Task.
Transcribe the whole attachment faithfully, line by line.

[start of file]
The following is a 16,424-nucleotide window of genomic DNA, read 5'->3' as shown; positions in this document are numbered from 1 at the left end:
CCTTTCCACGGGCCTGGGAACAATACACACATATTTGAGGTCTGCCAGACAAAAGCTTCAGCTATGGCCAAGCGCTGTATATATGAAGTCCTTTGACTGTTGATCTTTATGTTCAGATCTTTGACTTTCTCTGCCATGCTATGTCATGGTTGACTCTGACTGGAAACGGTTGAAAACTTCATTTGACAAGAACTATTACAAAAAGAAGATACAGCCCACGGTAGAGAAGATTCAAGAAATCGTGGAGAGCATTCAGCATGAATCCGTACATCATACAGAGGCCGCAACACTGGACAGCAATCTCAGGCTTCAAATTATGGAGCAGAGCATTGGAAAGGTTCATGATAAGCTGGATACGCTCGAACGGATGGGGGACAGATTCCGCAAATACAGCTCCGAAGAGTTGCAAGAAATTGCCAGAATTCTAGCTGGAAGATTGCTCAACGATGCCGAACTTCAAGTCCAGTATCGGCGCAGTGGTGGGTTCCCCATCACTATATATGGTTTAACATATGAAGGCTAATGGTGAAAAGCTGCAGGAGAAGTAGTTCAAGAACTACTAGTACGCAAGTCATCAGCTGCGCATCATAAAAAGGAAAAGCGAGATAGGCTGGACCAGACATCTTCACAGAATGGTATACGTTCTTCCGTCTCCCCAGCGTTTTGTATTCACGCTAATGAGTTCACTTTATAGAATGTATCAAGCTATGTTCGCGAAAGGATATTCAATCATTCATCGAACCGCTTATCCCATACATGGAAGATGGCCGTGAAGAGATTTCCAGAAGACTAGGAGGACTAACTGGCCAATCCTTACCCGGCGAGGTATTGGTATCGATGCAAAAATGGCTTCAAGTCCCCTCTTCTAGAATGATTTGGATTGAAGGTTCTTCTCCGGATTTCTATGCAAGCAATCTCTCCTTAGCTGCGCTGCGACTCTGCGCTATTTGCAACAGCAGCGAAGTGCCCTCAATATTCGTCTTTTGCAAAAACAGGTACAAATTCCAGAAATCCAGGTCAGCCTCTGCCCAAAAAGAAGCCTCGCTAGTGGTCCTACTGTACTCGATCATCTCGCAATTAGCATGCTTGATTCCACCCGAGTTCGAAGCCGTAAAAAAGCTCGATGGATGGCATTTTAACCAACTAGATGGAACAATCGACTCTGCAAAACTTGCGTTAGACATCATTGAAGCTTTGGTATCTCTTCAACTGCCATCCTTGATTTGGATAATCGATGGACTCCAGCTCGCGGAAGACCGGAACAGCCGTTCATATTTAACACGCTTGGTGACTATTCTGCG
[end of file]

The following is a 16,424-nucleotide window of genomic DNA, read 5'->3' as shown; positions in this document are numbered from 1 at the left end:
CCTTTCCACGGGCCTGGGAACAATACACACATATTTGAGGTCTGCCAGACAAAAGCTTCAGCTATGGCCAAGCGCTGTATATATGAAGTCCTTTGACTGTTGATCTTTATGTTCAGATCTTTGACTTTCTCTGCCATGCTATGTCATGGTTGACTCTGACTGGAAACGGTTGAAAACTTCATTTGACAAGAACTATTACAAAAAGAAGATACAGCCCACGGTAGAGAAGATTCAAGAAATCGTGGAGAGCATTCAGCATGAATCCGTACATCATACAGAGGCCGCAACACTGGACAGCAATCTCAGGCTTCAAATTATGGAGCAGAGCATTGGAAAGGTTCATGATAAGCTGGATACGCTCGAACGGATGGGGGACAGATTCCGCAAATACAGCTCCGAAGAGTTGCAAGAAATTGCCAGAATTCTAGCTGGAAGATTGCTCAACGATGCCGAACTTCAAGTCCAGTATCGGCGCAGTGGTGGGTTCCCCATCACTATATATGGTTTAACATATGAAGGCTAATGGTGAAAAGCTGCAGGAGAAGTAGTTCAAGAACTACTAGTACGCAAGTCATCAGCTGCGCATCATAAAAAGGAAAAGCGAGATAGGCTGGACCAGACATCTTCACAGAATGGTATACGTTCTTCCGTCTCCCCAGCGTTTTGTATTCACGCTAATGAGTTCACTTTATAGAATGTATCAAGCTATGTTCGCGAAAGGATATTCAATCATTCATCGAACCGCTTATCCCATACATGGAAGATGGCCGTGAAGAGATTTCCAGAAGACTAGGAGGACTAACTGGCCAATCCTTACCCGGCGAGGTATTGGTATCGATGCAAAAATGGCTTCAAGTCCCCTCTTCTAGAATGATTTGGATTGAAGGTTCTTCTCCGGATTTCTATGCAAGCAATCTCTCCTTAGCTGCGCTGCGACTCTGCGCTATTTGCAACAGCAGCGAAGTGCCCTCAATATTCGTCTTTTGCAAAAACAGGTACAAATTCCAGAAATCCAGGTCAGCCTCTGCCCAAAAAGAAGCCTCGCTAGTGGTCCTACTGTACTCGATCATCTCGCAATTAGCATGCTTGATTCCACCCGAGTTCGAAGCCGTAAAAAAGCTCGATGGATGGCATTTTAACCAACTAGATGGAACAATCGACTCTGCAAAACTTGCGTTAGACATCATTGAAGCTTTGGTATCTCTTCAACTGCCATCCTTGATTTGGATAATCGATGGACTCCAGCTCGCGGAAGACCGGAACAGCCGTTCATATTTAACACGCTTGGTGACTATTCTGCG